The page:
The warmer the climate, the more likely you are to spend outdoors, right? Think again. Expats in Norway are the most likely to take part in more outdoor activity, with 59 percent* of those living in the Scandinavian country spending more time than before in the great outdoors. The benefits of being around nature are well touted so moving to Norway could mean a step in the direction of a happier life – and as the Norwegians say: ‘There’s no such thing as bad weather, only bad clothing’!

City life, on the other hand, comes with many perks – expats in capitals like Berlin have plenty of opportunities to indulge their every cultural whim. At the same time, they enjoy a more affordable cost of living – 61 percent* of expats find life in Berlin cheaper than back home – while 57 percent* say a reliable and convenient public transport system makes it easier for them to get around.

It could well be that the move abroad is spurred on by wanting a better life for your family as a whole. In Sweden, where family life is highly valued, 36 percent* of expats have children compared with 29 percent* of expats overall. Expat parents in Sweden are unsurprisingly satisfied with the country’s subsidised daycare and public school system with 72 percent* saying the quality of childcare is better than it was at home.

Perhaps most tellingly, just 15 percent* of expats around the world are planning to leave their adopted country ahead of schedule and only 23 percent* have been through a repatriation process. With increased mobility, technology that enables you to speak to friends, family or even a doctor wherever you are in the world plus the financial and lifestyle benefits, 2019 is undoubtedly the year of the expat.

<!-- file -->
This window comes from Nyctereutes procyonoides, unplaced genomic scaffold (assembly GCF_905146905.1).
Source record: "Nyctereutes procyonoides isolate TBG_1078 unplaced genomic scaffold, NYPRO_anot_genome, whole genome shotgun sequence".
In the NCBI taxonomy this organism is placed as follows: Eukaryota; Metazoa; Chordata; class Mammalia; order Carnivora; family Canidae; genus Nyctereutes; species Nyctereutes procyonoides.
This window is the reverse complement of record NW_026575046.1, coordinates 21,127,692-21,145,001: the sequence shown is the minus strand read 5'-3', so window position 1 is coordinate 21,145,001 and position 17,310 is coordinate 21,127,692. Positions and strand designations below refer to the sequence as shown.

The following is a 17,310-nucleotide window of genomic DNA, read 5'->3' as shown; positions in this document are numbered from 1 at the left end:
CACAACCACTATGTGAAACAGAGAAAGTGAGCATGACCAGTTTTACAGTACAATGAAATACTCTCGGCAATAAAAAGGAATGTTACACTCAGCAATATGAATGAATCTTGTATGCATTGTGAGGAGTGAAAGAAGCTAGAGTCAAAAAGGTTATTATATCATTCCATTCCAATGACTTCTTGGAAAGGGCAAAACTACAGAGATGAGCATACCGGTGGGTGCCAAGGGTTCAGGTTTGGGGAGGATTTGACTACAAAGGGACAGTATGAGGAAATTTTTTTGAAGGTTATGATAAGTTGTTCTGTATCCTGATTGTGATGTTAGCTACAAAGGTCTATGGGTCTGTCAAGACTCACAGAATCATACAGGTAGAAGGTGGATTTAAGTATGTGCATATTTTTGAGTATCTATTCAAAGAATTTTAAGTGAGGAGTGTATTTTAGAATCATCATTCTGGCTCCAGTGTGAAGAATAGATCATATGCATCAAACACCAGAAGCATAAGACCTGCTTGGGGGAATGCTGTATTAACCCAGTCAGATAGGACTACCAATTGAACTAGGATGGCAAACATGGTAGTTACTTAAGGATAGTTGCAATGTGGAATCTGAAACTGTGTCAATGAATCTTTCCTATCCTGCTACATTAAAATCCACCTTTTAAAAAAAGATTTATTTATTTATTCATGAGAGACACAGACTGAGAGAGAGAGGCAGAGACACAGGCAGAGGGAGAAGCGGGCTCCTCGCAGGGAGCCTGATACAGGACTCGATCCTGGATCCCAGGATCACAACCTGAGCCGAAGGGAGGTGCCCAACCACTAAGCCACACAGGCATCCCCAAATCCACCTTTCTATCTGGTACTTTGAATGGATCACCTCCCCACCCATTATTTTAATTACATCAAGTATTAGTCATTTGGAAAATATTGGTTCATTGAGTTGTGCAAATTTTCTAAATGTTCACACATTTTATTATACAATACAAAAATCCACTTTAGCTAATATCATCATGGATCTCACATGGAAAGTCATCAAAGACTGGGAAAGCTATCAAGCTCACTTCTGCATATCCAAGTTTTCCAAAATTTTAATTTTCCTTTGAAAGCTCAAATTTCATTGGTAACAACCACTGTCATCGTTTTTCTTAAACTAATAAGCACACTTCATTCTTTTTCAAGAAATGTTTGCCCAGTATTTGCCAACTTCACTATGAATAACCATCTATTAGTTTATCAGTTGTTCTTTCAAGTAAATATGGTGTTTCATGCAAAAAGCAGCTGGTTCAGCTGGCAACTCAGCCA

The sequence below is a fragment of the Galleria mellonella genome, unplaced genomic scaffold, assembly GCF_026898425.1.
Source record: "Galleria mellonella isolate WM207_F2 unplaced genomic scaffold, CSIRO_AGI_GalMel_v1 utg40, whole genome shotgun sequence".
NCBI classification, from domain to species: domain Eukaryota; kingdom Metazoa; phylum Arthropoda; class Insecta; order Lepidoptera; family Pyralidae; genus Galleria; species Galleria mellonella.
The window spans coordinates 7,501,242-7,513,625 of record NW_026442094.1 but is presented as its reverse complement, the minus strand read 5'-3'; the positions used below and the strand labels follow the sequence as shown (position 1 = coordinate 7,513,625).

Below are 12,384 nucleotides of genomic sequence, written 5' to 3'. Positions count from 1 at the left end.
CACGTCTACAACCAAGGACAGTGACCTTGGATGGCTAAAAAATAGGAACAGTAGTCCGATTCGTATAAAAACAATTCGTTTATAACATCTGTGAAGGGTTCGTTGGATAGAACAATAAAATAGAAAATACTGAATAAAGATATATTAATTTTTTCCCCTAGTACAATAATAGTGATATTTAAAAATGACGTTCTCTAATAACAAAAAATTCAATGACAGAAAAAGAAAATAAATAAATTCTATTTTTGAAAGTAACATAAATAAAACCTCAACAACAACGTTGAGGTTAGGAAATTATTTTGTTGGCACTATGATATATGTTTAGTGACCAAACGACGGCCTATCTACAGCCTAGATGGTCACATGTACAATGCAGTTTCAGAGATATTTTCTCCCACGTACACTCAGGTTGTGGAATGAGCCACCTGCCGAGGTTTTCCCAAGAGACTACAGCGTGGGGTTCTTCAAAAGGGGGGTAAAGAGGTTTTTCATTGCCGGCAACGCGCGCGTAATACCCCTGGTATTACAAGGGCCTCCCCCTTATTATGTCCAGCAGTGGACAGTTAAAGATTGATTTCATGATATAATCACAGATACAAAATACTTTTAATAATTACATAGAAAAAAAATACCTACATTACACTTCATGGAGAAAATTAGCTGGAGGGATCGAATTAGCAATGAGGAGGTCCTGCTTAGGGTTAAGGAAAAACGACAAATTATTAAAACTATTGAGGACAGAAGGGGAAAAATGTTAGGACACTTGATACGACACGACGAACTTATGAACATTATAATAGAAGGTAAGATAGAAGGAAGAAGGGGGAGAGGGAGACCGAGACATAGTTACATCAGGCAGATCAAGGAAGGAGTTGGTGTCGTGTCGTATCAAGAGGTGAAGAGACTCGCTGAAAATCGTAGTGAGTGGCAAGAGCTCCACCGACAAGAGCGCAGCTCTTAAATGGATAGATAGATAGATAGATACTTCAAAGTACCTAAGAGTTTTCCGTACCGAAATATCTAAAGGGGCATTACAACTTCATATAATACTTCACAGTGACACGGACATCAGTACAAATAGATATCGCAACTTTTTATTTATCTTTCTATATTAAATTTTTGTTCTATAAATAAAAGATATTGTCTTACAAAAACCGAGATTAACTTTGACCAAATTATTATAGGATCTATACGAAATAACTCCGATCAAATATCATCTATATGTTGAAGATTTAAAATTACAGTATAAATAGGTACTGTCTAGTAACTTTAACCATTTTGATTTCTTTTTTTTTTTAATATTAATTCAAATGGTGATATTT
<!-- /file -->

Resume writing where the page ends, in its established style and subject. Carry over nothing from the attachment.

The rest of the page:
Find out more about AXA’s global health plans

With AXA’s global health cover, you and your family are protected at every stage of expat life. Find out more about AXA’s international health insurance and start living the expat life you’d always hoped for.

*Reference: HSBC Expat Explorer Global Report 2017

Presented by Axa.

AXA Global Healthcare (EU) Limited. Registered in Ireland number 630468. Registered Office: Wolfe Tone House, Wolfe Tone Street, Dublin 1. AXA Global Healthcare (EU) Limited is regulated by the Central Bank of Ireland.

AXA Global Healthcare (UK) Limited. Registered in England (No. 03039521). Registered Office: 20 Gracechurch Street, London, EC3V 0BG, United Kingdom. AXA Global Healthcare (UK) Limited is authorised and regulated in the UK by the Financial Conduct Authority.

EXPAT

Living in Spain: Why Valencia is officially the best city in the world for foreign residents

Anyone who lives there probably already knows it to be true. But now the secret is out: Valencia has officially been declared the most desirable city to live abroad as a foreign citizen.

Living in Spain: Why Valencia is officially the best city in the world for foreign residents
Valencia tops a ranking of 66 cities in the world for expats. Photo by Giuseppe Buccola on Unsplash

The Mediterranean city in the east of Spain ranks top in the annual Expat Insider Survey published by InterNations.

More than 15,000 expats participated in the survey which analysed 66 cities around the globe during March 2020 in pre-Covid times and before the global pandemic sparked lockdowns.

The survey placed four Spanish cities in the top ten worldwide; Valencia in first place, followed by Alicante (2nd), Málaga (6th), Madrid (9th).